Where Trump’s executive orders depart from precedent is in the realm of immigration, most notably the order halting travel from seven Muslim-majority countries. Although the administration points to recent precedent (including President Obama’s termination of the “wet-foot, dry-foot” policy) as legal justification, the executive order is more comparable in scale to immigration acts of the early 20th century, such as the Immigration Act of 1917, which established a “Barred Asiatic Zone.” President Trump’s orders to limit migration across the southern border, if followed, could be massive in fiscal scale and policy impact. Estimates of the cost of a U.S.-Mexico border wall now exceed $20 billion, and additional measures detailed in recent DHS memos (1, 2), including a major increase in immigration enforcement personnel, may cost billions more. While there is a great deal of executive discretion that contributes to the scope and speed of deportation efforts, the text of DHS memos broadly expands the “prioritized deportation” categories to include individuals found guilty of non-violent crimes and misdemeanors.

President Obama’s early executive actions sought to mitigate what his administration saw as the overreaches of the Bush anti-terror strategy. One banned the use of torture in interrogation, insisting that “in all circumstances [prisoners] be treated humanely and shall not be subjected to violence.” Another order called for the closure of the Guantanamo Bay detention facility within a year, an interesting case study in the limitations of a president to achieve policy outcomes by decree. In a departure from what some might have expected, President Obama also ramped up the troop commitment in Afghanistan by 17,000 soldiers in the early days of his presidency. President Obama also repealed the previously mentioned Mexico City Policy.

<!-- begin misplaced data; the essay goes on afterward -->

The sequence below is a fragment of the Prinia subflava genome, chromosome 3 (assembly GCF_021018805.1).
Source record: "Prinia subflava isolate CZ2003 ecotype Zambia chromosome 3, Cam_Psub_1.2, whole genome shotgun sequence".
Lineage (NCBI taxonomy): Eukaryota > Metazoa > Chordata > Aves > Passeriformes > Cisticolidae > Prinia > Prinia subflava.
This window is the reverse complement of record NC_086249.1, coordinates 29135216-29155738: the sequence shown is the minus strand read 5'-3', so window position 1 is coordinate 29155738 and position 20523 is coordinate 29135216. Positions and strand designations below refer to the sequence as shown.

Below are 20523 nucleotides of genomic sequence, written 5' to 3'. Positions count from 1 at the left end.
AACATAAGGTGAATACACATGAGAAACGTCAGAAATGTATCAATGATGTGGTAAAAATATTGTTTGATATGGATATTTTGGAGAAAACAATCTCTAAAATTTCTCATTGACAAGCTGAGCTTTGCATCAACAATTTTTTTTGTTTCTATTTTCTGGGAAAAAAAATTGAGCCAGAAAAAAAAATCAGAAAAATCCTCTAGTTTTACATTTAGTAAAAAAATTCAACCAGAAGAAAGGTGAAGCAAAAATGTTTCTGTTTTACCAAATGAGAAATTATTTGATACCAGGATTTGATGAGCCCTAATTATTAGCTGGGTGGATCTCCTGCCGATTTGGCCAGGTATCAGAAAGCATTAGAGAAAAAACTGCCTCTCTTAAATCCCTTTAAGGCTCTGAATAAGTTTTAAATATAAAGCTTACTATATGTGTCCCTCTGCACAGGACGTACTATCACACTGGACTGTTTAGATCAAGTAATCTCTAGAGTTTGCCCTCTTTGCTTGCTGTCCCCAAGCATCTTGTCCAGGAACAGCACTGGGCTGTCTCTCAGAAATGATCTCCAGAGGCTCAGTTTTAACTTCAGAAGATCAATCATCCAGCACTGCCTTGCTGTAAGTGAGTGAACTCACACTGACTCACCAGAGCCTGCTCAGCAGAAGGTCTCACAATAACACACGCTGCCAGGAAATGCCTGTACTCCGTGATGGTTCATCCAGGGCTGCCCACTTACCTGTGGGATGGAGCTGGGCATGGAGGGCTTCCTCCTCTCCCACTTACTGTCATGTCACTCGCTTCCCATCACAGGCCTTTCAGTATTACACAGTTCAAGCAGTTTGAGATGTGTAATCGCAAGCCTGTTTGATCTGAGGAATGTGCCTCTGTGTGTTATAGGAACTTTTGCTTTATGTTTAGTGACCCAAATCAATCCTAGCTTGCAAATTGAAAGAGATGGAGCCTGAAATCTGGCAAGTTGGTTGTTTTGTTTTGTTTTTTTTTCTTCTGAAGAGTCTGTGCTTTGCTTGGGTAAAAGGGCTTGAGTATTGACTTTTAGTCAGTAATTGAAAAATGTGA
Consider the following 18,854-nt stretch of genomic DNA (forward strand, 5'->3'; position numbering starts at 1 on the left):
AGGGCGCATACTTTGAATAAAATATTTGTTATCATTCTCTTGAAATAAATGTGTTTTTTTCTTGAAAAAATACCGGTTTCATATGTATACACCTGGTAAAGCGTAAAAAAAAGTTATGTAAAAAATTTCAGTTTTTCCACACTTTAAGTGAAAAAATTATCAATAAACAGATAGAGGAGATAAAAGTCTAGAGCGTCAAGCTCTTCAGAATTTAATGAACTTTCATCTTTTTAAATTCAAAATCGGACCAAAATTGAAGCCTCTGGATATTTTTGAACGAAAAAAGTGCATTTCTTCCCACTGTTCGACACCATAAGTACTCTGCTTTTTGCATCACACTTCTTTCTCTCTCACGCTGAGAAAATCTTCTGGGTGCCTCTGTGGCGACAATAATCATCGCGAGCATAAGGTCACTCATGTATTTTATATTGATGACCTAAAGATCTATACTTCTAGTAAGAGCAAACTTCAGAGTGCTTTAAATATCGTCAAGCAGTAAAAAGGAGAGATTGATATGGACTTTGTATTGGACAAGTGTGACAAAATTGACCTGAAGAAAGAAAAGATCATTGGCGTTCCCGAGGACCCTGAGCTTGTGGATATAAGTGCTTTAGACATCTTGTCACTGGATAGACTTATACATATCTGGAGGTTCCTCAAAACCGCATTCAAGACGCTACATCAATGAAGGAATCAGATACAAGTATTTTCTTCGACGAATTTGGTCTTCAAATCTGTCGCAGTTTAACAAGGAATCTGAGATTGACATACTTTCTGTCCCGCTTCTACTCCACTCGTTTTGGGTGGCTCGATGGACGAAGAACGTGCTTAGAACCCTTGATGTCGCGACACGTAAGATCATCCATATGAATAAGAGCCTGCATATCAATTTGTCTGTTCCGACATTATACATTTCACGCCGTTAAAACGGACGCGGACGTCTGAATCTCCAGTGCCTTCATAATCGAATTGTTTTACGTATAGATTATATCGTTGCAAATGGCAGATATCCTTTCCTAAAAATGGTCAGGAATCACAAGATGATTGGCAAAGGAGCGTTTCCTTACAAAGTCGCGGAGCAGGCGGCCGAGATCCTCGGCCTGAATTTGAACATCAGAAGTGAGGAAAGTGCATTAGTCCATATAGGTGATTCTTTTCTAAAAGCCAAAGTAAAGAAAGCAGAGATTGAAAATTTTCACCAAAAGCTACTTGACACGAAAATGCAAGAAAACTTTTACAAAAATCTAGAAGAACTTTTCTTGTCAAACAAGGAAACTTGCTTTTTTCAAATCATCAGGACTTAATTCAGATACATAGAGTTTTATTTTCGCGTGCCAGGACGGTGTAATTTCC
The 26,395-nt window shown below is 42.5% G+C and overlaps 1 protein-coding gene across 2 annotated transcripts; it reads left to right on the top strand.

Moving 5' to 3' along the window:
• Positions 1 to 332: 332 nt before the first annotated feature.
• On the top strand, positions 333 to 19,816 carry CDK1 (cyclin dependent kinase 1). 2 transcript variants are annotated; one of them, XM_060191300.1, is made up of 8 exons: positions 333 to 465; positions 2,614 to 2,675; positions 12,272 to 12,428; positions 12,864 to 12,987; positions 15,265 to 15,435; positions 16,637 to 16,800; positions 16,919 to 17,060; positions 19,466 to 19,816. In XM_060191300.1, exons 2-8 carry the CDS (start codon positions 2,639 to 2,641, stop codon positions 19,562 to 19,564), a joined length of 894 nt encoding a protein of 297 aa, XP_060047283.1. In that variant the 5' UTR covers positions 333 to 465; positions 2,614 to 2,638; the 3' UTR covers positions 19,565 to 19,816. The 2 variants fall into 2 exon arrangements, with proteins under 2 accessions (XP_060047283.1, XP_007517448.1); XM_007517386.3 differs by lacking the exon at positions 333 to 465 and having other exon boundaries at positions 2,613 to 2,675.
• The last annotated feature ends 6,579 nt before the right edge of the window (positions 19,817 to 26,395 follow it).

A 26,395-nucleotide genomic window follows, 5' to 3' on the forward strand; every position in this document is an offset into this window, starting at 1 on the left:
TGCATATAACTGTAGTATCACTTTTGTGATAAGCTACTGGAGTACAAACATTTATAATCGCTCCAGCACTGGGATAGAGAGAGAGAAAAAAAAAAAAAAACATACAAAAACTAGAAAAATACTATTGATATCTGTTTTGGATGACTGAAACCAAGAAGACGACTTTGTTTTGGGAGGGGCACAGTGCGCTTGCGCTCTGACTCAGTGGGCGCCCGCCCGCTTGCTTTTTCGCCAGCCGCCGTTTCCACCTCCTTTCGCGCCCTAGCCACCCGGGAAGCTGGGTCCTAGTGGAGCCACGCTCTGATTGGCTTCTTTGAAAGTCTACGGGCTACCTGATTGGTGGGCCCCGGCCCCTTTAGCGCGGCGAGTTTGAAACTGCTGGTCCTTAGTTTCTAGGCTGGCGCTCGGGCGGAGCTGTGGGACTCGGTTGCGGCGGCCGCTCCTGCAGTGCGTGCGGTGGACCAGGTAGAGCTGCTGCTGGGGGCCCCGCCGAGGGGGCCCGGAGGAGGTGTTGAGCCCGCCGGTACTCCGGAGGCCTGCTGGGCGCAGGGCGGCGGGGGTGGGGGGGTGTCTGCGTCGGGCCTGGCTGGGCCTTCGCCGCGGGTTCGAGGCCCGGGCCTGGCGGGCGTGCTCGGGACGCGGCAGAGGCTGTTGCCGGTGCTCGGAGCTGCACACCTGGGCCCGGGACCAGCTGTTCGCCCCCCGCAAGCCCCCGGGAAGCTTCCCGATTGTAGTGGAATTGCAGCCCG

In general, President Obama’s cabinet confirmation progressed more quickly than President Trump’s. By the end of January 2009, nine out of fifteen of President Obama’s cabinet appointments had been approved by the Senate; by the end of January 2017, only three out of fifteen of President Trump’s cabinet appointments had been approved.

President Obama’s cabinet confirmation process, however, saw the withdrawal of a greater number of nominees. Nominees for Secretary of Commerce Bill Richardson and Judd Gregg withdrew their names on January 4 and February 12, and nominee for Secretary of Health and Human Services Tom Daschle withdrew his name February 9th. So far, President Trump has only had his nominee for Secretary of Labor Andrew Puzder withdraw from consideration. However, President Trump has had more personnel setbacks outside the cabinet, with the withdrawal of nominees for secretary of Army and secretary of the Navy and the resignation of National Security Advisor Gen. Michael Flynn.



This comparison is not intended to measure which administration got off to a “better start” or to cast judgement on the relative merits of the policies in question. Efforts to differentiate Presidential achievement, especially over such a short period of time, are often distorted by context. For instance, framing President Obama’s stimulus bill as a reflection of his unique capabilities or mission conveniently ignores the extraordinary political eagerness to confront the Great Recession.

What can be ascertained, however, is a preliminary sense of the administration’s priorities. A scroll down the main landing page of our tracker shows that nearly all of the immigration-related policy pledges are “in progress.” Meanwhile, policy pledges related to trade, the economy, and education remain largely untouched. This could be explained, in part, by limitations specific to separation of powers. While the White House cannot, for example, unilaterally change the tax code or end Common Core, the executive does traditionally have broad authority in the arena of immigration. However, it might also also be the case that the President and other powerful decision makers in the White House have chosen to focus their energy on immigration-related matters. As time goes on, it will become clearer which initiatives are receiving the bulk of the administration’s limited attention and political capital.